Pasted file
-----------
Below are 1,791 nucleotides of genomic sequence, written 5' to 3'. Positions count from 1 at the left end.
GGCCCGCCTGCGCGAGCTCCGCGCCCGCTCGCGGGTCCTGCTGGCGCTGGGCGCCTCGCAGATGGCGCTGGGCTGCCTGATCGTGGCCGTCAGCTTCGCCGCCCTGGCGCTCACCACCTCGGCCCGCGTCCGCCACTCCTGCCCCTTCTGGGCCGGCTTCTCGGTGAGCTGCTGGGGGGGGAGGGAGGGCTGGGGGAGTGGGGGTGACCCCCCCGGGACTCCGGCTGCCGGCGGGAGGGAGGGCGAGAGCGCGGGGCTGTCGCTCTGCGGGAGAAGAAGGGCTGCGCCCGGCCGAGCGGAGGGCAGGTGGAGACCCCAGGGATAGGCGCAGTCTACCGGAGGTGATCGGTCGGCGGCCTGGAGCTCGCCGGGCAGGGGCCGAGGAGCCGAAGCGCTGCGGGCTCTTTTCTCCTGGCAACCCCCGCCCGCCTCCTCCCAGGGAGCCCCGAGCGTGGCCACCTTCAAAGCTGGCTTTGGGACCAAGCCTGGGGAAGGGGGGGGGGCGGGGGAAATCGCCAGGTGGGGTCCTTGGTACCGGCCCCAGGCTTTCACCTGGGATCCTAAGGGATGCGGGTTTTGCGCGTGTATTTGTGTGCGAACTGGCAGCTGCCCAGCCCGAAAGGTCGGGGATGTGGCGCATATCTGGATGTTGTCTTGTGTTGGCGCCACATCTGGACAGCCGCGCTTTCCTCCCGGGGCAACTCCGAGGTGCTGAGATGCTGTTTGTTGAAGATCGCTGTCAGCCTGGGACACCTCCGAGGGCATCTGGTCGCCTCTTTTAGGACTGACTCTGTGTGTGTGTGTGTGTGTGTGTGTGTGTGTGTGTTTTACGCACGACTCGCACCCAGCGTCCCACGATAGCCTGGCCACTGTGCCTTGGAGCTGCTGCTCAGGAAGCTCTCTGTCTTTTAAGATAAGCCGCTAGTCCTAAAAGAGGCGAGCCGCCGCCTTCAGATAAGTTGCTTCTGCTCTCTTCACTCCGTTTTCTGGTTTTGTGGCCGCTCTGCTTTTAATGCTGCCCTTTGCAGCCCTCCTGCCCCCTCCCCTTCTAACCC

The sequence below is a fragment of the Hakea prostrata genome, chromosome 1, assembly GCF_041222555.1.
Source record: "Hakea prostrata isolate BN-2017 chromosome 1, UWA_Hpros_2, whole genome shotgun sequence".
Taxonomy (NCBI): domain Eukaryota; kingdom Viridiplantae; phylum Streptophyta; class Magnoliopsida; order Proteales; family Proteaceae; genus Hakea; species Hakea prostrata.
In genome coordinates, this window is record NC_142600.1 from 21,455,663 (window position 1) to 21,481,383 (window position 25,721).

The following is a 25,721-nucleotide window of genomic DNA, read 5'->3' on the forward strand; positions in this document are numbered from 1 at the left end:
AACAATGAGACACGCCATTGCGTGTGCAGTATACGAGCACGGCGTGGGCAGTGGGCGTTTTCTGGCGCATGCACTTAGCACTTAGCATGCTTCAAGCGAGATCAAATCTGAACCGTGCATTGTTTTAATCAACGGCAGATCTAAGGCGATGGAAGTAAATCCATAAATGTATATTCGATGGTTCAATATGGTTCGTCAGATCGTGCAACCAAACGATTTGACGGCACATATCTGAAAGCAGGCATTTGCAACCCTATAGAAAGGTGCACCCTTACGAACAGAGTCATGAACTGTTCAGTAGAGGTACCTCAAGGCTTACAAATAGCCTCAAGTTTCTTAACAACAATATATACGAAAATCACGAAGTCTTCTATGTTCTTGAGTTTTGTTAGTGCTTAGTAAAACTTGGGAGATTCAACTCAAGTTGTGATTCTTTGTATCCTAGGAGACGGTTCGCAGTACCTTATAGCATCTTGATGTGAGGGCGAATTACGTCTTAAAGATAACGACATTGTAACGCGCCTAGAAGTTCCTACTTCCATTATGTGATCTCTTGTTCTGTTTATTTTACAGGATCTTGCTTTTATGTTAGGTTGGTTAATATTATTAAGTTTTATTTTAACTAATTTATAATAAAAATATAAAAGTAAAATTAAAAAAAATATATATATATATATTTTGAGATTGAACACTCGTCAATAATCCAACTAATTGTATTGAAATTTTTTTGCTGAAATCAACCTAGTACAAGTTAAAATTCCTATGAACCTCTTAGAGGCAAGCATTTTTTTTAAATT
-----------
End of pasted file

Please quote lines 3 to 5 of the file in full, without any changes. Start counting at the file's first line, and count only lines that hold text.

The sequence below is a fragment of the Hakea prostrata genome, chromosome 1, assembly GCF_041222555.1.
Source record: "Hakea prostrata isolate BN-2017 chromosome 1, UWA_Hpros_2, whole genome shotgun sequence".
Taxonomy (NCBI): domain Eukaryota; kingdom Viridiplantae; phylum Streptophyta; class Magnoliopsida; order Proteales; family Proteaceae; genus Hakea; species Hakea prostrata.